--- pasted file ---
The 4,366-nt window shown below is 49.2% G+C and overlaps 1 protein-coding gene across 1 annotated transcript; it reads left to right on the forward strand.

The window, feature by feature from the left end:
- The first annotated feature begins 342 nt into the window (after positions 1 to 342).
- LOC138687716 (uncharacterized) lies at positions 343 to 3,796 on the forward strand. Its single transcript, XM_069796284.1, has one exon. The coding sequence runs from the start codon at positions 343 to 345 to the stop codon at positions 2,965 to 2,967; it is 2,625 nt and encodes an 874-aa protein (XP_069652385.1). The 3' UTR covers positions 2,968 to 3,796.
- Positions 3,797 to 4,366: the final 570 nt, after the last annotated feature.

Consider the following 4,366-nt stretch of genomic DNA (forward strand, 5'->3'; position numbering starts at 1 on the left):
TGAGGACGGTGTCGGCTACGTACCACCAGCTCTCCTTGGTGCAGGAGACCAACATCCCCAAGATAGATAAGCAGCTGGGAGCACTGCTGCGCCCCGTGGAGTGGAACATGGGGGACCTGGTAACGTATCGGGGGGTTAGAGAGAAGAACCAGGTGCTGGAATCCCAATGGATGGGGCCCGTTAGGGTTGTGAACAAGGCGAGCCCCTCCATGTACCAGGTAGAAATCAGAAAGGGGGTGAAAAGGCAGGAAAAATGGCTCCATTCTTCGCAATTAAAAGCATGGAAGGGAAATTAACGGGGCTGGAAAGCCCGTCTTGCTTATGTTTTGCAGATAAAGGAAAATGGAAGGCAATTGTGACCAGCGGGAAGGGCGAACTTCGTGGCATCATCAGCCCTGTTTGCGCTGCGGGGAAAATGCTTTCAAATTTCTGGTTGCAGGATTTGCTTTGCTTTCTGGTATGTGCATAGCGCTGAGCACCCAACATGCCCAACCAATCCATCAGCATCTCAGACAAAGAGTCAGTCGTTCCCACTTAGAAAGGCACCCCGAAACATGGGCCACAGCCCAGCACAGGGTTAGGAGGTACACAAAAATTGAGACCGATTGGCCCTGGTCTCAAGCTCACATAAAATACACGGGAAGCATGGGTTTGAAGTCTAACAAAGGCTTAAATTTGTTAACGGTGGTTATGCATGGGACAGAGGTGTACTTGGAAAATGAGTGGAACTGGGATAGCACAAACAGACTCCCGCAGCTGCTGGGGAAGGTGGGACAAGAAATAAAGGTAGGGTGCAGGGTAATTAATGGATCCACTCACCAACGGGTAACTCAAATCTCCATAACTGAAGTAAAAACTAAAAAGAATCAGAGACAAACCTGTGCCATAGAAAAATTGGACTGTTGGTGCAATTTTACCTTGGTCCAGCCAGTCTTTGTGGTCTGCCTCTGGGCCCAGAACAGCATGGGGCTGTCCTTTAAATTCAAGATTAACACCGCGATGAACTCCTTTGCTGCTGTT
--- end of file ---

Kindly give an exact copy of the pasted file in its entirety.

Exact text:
The 4,366-nt window shown below is 49.2% G+C and overlaps 1 protein-coding gene across 1 annotated transcript; it reads left to right on the forward strand.

The window, feature by feature from the left end:
- The first annotated feature begins 342 nt into the window (after positions 1 to 342).
- LOC138687716 (uncharacterized) lies at positions 343 to 3,796 on the forward strand. Its single transcript, XM_069796284.1, has one exon. The coding sequence runs from the start codon at positions 343 to 345 to the stop codon at positions 2,965 to 2,967; it is 2,625 nt and encodes an 874-aa protein (XP_069652385.1). The 3' UTR covers positions 2,968 to 3,796.
- Positions 3,797 to 4,366: the final 570 nt, after the last annotated feature.

Consider the following 4,366-nt stretch of genomic DNA (forward strand, 5'->3'; position numbering starts at 1 on the left):
TGAGGACGGTGTCGGCTACGTACCACCAGCTCTCCTTGGTGCAGGAGACCAACATCCCCAAGATAGATAAGCAGCTGGGAGCACTGCTGCGCCCCGTGGAGTGGAACATGGGGGACCTGGTAACGTATCGGGGGGTTAGAGAGAAGAACCAGGTGCTGGAATCCCAATGGATGGGGCCCGTTAGGGTTGTGAACAAGGCGAGCCCCTCCATGTACCAGGTAGAAATCAGAAAGGGGGTGAAAAGGCAGGAAAAATGGCTCCATTCTTCGCAATTAAAAGCATGGAAGGGAAATTAACGGGGCTGGAAAGCCCGTCTTGCTTATGTTTTGCAGATAAAGGAAAATGGAAGGCAATTGTGACCAGCGGGAAGGGCGAACTTCGTGGCATCATCAGCCCTGTTTGCGCTGCGGGGAAAATGCTTTCAAATTTCTGGTTGCAGGATTTGCTTTGCTTTCTGGTATGTGCATAGCGCTGAGCACCCAACATGCCCAACCAATCCATCAGCATCTCAGACAAAGAGTCAGTCGTTCCCACTTAGAAAGGCACCCCGAAACATGGGCCACAGCCCAGCACAGGGTTAGGAGGTACACAAAAATTGAGACCGATTGGCCCTGGTCTCAAGCTCACATAAAATACACGGGAAGCATGGGTTTGAAGTCTAACAAAGGCTTAAATTTGTTAACGGTGGTTATGCATGGGACAGAGGTGTACTTGGAAAATGAGTGGAACTGGGATAGCACAAACAGACTCCCGCAGCTGCTGGGGAAGGTGGGACAAGAAATAAAGGTAGGGTGCAGGGTAATTAATGGATCCACTCACCAACGGGTAACTCAAATCTCCATAACTGAAGTAAAAACTAAAAAGAATCAGAGACAAACCTGTGCCATAGAAAAATTGGACTGTTGGTGCAATTTTACCTTGGTCCAGCCAGTCTTTGTGGTCTGCCTCTGGGCCCAGAACAGCATGGGGCTGTCCTTTAAATTCAAGATTAACACCGCGATGAACTCCTTTGCTGCTGTT